This will appear by considering that God's forbearing sinners is not,
1. For want of discovery of their sins, human justice may suffer a guilty person to escape punishment for want of clear evidence, but this case is not incident to the justice of heaven. 'God is light' with respect to his purity and omniscience. His fiery eye pierces through the thickest darkness wherein sins are committed, and all the arts of concealment used to cover them. He sees all the sins of men with the eye of a judge; 'all things are naked and open before his eyes with whom we have to do.' Therefore it is said, 'God will require what is past,' and will observe what is to come, in order to judgment.
2. It is not from a defect of power that the wicked are spared. Great princes are sometimes hindered from the exercise of justice, when the guilty person is supported by a prevalent party against them: for the power of a prince is not in himself, but in those who are his subjects. This David was constrained to spare Joab, after the murder of Abner, because of his interest in the army; 'the sons of Zeruiah were too hard for him,' he feared their rebellious resistance. But the power of God is inherent in himself, and depends upon no creatures: 'O Lord, be exalted in thine own power.' He fears none, and is to be feared by all. With one stroke of omnipotency he can destroy all his enemies for ever. He can with more ease subdue the most stubborn rebels, than we can breathe. His strength is equal to his authority, both are truly infinite. The guilty are spared sometimes from the vicious partiality of princes to their favourites, or a wretched neglect of justice: but the high and holy King is without respect of persons: he hates sin with a perfect hatred, and is angry with the wicked every day. The scripture gives an account why execution is respited: 'the Lord is not slack, (as some men count slackness) but is longsuffering to usward, not willing that any should perish, but that all should come to repentance.' 'He waits to be gracious,' and spares men in order to their salvation.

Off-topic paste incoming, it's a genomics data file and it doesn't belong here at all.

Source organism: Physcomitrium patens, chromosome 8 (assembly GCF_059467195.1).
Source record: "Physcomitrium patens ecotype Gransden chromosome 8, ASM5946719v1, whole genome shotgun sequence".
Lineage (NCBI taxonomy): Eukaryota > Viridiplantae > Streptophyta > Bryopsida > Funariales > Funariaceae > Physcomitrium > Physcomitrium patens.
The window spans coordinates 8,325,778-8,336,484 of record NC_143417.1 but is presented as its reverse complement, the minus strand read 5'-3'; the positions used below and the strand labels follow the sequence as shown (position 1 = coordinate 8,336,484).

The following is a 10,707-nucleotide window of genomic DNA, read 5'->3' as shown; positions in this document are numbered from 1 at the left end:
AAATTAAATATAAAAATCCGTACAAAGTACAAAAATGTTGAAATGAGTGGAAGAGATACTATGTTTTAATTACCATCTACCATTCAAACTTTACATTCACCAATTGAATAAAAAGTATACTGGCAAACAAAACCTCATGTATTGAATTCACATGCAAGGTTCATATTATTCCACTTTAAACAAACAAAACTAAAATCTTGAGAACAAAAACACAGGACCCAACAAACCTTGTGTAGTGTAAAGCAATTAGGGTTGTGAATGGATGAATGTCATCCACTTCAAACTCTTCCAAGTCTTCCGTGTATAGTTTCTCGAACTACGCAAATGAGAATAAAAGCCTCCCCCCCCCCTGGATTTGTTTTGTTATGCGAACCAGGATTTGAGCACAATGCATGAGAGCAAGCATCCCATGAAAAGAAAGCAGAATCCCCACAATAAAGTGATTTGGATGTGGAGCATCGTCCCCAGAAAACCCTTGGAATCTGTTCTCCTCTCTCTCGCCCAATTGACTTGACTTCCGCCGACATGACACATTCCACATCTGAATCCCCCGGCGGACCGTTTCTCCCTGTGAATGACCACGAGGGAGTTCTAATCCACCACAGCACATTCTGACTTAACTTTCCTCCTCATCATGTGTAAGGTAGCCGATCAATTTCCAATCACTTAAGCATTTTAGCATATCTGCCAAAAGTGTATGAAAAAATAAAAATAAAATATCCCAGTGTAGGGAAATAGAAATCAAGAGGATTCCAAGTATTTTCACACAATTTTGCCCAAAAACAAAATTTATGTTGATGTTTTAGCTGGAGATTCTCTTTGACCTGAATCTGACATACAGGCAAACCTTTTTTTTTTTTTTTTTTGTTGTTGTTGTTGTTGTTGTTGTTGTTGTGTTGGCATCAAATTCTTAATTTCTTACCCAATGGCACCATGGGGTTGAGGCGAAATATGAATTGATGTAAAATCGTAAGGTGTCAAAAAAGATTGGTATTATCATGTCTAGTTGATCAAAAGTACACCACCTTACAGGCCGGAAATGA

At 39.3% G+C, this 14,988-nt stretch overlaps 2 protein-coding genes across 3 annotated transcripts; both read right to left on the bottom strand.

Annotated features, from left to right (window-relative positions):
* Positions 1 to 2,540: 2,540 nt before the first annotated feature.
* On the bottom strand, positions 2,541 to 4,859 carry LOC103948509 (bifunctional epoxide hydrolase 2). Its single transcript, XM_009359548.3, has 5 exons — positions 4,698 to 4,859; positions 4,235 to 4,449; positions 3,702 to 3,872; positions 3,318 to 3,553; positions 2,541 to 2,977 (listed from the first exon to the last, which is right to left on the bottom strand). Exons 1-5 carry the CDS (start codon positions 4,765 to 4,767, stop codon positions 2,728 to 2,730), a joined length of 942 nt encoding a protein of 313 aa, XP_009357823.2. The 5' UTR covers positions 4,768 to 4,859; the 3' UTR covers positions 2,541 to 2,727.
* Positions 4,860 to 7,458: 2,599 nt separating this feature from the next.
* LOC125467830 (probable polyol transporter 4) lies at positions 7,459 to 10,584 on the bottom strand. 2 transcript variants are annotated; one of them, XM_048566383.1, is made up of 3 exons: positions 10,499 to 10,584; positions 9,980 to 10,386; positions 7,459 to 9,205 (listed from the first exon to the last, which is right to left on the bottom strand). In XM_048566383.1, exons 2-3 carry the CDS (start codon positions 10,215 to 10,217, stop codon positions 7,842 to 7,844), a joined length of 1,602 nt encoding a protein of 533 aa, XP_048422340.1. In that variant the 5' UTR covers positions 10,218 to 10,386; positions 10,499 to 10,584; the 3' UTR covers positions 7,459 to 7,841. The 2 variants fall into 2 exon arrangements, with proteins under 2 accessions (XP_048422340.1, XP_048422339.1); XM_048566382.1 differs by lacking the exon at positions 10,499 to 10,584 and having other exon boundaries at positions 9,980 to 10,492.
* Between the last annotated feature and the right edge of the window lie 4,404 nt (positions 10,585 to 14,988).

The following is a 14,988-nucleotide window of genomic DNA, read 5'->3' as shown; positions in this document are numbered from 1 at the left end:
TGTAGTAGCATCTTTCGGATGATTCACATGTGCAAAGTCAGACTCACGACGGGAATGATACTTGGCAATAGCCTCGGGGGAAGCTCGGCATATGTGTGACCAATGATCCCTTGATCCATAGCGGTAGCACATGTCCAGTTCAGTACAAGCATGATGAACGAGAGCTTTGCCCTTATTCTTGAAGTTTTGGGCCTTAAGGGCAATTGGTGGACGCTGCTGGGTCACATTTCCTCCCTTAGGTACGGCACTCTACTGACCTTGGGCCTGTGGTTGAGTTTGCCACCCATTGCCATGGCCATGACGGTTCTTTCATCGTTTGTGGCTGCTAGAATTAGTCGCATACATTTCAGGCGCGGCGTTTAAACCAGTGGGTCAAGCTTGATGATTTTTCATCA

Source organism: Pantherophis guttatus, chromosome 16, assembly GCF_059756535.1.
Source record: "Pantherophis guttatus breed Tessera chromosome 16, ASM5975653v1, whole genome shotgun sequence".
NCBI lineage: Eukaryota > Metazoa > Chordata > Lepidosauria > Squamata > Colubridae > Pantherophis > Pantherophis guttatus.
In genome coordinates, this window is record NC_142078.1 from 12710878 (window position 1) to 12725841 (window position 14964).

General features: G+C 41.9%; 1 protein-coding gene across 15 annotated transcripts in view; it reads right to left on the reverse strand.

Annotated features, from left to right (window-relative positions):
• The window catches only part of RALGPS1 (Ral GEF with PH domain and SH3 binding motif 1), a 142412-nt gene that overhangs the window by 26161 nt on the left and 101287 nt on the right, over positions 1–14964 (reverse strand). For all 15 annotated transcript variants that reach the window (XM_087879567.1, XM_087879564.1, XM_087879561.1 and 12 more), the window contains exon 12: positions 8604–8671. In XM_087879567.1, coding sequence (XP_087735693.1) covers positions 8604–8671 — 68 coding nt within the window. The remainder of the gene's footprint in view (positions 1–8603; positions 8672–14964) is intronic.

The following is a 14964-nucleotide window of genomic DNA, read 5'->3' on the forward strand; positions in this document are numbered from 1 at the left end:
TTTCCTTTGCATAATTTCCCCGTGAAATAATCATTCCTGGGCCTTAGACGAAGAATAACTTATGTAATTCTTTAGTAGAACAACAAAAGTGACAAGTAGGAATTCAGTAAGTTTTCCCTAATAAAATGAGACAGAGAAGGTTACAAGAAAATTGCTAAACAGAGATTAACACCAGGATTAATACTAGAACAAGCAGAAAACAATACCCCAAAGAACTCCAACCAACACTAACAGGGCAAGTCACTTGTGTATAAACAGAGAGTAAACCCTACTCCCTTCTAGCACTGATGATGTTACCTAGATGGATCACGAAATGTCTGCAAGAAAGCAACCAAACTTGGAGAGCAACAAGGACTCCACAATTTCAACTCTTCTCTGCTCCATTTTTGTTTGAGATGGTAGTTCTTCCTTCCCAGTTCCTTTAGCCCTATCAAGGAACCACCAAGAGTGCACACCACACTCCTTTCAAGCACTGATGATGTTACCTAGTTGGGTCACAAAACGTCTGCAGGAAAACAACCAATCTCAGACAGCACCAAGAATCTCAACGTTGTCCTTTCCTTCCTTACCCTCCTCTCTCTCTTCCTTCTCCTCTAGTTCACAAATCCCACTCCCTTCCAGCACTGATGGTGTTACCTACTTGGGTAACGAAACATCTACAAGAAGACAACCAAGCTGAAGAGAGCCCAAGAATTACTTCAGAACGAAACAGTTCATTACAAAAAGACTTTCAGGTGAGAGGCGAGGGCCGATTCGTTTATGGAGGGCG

5. It appears that God is ready to forgive, in that upon the first suit of humble and penitent believers he presently pardons them.
If we consider how long men continue in a course of voluptuous or profitable sins, how many repulses to the offers of mercy they are guilty of, it might justly be expected, that God should with disdain reject their petitions, or not be entreated without a long exercise of repentance, and continued, submissive, and earnest solicitations for his mercy. But the King of heaven keeps no state, the 'throne of grace' is always open and accessible to humble penitents: when their hearts are prepared, his ear is inclined to hear them. David, after his commission of very foul sins, and long continuing in a state of impenitency, yet upon his melting in the sense of his wickedness and resolution, to humble himself by a mournful acknowledgment of it, he was restored to the divine favour. 'I said I would confess my sins, and thou forgavest the iniquity of my sin.' Repenting Ephraim is an admirable instance of God's relenting bowels to sinners: 'I have surely heard Ephraim bemoaning himself; thou hast chastised me, and I was chastised as a bullock unaccustomed to the yoke: turn thou me, and I shall be turned; for thou art the Lord my God. Surely after I was turned, I repented; and after that I was instructed, I smote upon my thigh; I was ashamed, yea even confounded, because I did bear the reproach of my youth: is Ephraim my dear Son? Is he a pleasant child? for since I spake against him, I earnestly remember him still: therefore my bowels are troubled for him; I will surely have mercy on him, saith the Lord.' The prodigal upon his resolution to return to his Father, and debase himself as utterly unworthy of being received as a Son, 'While he was in the way, his Father saw him at a distance, and ran to him, fell on his neck and kissed him, and entirely forgave his past rebellion. The soul-wounded publican said, 'Lord be merciful to me a sinner;' and was justified rather than the proud pharisee.